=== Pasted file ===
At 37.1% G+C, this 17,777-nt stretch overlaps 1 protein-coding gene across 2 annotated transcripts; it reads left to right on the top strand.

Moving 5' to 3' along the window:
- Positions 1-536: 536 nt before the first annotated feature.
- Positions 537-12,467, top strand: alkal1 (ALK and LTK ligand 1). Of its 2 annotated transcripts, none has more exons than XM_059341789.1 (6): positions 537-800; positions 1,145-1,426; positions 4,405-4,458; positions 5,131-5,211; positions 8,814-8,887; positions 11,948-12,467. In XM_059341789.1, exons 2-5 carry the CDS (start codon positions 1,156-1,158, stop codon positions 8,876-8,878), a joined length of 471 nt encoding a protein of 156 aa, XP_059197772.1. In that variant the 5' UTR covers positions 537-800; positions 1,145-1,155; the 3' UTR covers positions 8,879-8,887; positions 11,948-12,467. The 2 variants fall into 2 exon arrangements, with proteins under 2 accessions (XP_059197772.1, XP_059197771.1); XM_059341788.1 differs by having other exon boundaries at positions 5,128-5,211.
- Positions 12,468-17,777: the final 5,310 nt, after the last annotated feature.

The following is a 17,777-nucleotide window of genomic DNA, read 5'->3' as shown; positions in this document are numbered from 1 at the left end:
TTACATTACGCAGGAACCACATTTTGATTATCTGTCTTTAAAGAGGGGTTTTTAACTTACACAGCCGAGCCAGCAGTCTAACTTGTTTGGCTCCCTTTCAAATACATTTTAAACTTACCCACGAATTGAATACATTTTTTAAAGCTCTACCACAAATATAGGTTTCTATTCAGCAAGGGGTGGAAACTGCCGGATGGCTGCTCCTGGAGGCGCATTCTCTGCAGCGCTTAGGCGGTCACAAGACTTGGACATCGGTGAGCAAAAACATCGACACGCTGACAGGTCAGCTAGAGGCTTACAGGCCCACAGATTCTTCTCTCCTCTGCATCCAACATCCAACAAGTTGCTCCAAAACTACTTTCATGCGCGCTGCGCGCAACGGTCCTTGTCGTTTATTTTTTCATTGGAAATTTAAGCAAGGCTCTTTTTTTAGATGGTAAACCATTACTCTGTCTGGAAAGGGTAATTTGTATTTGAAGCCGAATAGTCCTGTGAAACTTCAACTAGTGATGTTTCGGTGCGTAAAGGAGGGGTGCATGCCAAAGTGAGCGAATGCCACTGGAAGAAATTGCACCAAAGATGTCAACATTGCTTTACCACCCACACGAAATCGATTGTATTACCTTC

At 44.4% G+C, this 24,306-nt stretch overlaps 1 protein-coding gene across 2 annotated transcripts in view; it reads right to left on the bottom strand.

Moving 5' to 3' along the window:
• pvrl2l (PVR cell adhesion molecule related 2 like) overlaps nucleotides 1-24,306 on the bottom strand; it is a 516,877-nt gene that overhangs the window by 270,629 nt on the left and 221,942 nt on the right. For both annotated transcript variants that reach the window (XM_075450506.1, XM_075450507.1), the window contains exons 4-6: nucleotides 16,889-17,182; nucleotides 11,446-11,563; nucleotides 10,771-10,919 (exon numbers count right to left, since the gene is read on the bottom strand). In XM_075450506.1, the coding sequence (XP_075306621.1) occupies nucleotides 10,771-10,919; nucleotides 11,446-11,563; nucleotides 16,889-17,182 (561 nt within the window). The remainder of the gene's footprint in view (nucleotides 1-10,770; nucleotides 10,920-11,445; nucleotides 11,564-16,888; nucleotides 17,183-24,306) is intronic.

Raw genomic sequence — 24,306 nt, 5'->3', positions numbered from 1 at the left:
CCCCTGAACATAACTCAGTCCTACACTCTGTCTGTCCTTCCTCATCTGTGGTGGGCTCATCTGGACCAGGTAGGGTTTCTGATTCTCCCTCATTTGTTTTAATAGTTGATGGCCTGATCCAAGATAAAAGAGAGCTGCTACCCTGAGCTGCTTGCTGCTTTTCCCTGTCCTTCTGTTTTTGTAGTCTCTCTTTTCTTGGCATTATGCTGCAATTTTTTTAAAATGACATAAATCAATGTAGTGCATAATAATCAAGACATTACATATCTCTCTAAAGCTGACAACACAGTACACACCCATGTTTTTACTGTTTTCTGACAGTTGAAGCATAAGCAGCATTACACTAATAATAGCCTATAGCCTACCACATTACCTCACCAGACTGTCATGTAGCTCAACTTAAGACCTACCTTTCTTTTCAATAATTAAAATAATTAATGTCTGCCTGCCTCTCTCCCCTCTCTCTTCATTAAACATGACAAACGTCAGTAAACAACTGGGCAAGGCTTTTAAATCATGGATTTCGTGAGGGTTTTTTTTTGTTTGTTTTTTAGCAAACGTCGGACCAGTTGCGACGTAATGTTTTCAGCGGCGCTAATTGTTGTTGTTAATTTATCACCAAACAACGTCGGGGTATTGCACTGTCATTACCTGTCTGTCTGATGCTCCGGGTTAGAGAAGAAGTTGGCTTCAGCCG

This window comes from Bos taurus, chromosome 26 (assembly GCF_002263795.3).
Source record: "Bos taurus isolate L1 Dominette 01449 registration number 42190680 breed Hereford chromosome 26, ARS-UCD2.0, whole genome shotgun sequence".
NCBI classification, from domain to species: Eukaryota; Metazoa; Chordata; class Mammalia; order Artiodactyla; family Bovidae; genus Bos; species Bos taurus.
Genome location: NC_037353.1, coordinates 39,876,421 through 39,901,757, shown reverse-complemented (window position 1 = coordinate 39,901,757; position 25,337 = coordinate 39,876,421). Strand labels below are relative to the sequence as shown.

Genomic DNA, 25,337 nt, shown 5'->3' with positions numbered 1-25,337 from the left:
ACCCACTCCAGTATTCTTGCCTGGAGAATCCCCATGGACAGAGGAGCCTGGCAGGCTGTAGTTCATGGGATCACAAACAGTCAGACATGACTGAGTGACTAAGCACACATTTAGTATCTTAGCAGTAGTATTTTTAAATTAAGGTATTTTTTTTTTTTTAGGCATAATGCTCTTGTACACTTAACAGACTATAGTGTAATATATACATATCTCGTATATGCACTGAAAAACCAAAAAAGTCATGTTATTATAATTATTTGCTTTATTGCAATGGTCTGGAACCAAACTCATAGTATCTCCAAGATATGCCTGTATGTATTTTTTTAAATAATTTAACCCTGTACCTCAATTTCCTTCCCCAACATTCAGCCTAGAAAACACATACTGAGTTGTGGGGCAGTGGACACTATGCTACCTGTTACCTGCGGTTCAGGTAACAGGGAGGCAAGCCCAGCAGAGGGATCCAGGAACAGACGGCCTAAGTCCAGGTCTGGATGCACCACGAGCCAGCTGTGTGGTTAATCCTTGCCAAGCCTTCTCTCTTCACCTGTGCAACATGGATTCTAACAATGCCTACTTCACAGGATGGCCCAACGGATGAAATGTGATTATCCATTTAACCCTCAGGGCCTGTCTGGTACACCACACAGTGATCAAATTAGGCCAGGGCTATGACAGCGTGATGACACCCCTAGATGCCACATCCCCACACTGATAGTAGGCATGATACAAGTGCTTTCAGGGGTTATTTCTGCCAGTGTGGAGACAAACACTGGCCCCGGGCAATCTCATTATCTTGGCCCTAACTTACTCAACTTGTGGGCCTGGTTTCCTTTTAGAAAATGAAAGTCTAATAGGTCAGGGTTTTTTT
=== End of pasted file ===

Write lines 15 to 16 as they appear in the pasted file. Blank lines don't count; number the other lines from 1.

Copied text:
NCBI classification, from domain to species: Eukaryota; Metazoa; Chordata; class Mammalia; order Artiodactyla; family Bovidae; genus Bos; species Bos taurus.
Genome location: NC_037353.1, coordinates 39,876,421 through 39,901,757, shown reverse-complemented (window position 1 = coordinate 39,901,757; position 25,337 = coordinate 39,876,421). Strand labels below are relative to the sequence as shown.